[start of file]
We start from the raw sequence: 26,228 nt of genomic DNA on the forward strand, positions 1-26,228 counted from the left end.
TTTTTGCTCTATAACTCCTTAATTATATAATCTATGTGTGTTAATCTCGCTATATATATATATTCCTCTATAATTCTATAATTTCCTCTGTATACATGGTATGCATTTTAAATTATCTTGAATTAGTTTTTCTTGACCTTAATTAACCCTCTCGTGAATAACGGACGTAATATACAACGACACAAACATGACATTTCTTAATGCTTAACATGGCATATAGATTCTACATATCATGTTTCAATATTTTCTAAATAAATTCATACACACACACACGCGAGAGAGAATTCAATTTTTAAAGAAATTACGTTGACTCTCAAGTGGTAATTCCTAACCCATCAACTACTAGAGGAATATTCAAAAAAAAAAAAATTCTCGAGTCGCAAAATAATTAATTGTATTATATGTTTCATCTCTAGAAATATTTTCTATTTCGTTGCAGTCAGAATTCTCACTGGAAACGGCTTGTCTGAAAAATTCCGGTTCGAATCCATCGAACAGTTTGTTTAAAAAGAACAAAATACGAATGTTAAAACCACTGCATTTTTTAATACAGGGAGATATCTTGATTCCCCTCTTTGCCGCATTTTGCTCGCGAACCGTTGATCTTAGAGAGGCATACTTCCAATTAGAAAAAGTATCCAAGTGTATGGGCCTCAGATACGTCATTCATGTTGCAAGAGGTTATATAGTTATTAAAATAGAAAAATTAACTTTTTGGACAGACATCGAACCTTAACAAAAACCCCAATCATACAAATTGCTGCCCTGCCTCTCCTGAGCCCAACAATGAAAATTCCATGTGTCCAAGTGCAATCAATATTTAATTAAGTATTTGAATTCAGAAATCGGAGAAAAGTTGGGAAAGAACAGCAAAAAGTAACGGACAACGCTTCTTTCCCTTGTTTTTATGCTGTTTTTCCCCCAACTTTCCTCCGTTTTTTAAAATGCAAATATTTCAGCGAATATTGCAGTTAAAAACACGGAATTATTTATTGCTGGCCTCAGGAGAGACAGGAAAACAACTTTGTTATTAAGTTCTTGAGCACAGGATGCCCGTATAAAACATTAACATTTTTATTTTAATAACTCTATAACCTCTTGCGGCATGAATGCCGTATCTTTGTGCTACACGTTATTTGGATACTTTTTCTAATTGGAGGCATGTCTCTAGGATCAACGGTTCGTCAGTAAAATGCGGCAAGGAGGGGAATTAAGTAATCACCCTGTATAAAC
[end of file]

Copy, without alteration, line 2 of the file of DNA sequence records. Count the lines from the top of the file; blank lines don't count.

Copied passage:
TTTTTGCTCTATAACTCCTTAATTATATAATCTATGTGTGTTAATCTCGCTATATATATATATTCCTCTATAATTCTATAATTTCCTCTGTATACATGGTATGCATTTTAAATTATCTTGAATTAGTTTTTCTTGACCTTAATTAACCCTCTCGTGAATAACGGACGTAATATACAACGACACAAACATGACATTTCTTAATGCTTAACATGGCATATAGATTCTACATATCATGTTTCAATATTTTCTAAATAAATTCATACACACACACACGCGAGAGAGAATTCAATTTTTAAAGAAATTACGTTGACTCTCAAGTGGTAATTCCTAACCCATCAACTACTAGAGGAATATTCAAAAAAAAAAAAATTCTCGAGTCGCAAAATAATTAATTGTATTATATGTTTCATCTCTAGAAATATTTTCTATTTCGTTGCAGTCAGAATTCTCACTGGAAACGGCTTGTCTGAAAAATTCCGGTTCGAATCCATCGAACAGTTTGTTTAAAAAGAACAAAATACGAATGTTAAAACCACTGCATTTTTTAATACAGGGAGATATCTTGATTCCCCTCTTTGCCGCATTTTGCTCGCGAACCGTTGATCTTAGAGAGGCATACTTCCAATTAGAAAAAGTATCCAAGTGTATGGGCCTCAGATACGTCATTCATGTTGCAAGAGGTTATATAGTTATTAAAATAGAAAAATTAACTTTTTGGACAGACATCGAACCTTAACAAAAACCCCAATCATACAAATTGCTGCCCTGCCTCTCCTGAGCCCAACAATGAAAATTCCATGTGTCCAAGTGCAATCAATATTTAATTAAGTATTTGAATTCAGAAATCGGAGAAAAGTTGGGAAAGAACAGCAAAAAGTAACGGACAACGCTTCTTTCCCTTGTTTTTATGCTGTTTTTCCCCCAACTTTCCTCCGTTTTTTAAAATGCAAATATTTCAGCGAATATTGCAGTTAAAAACACGGAATTATTTATTGCTGGCCTCAGGAGAGACAGGAAAACAACTTTGTTATTAAGTTCTTGAGCACAGGATGCCCGTATAAAACATTAACATTTTTATTTTAATAACTCTATAACCTCTTGCGGCATGAATGCCGTATCTTTGTGCTACACGTTATTTGGATACTTTTTCTAATTGGAGGCATGTCTCTAGGATCAACGGTTCGTCAGTAAAATGCGGCAAGGAGGGGAATTAAGTAATCACCCTGTATAAAC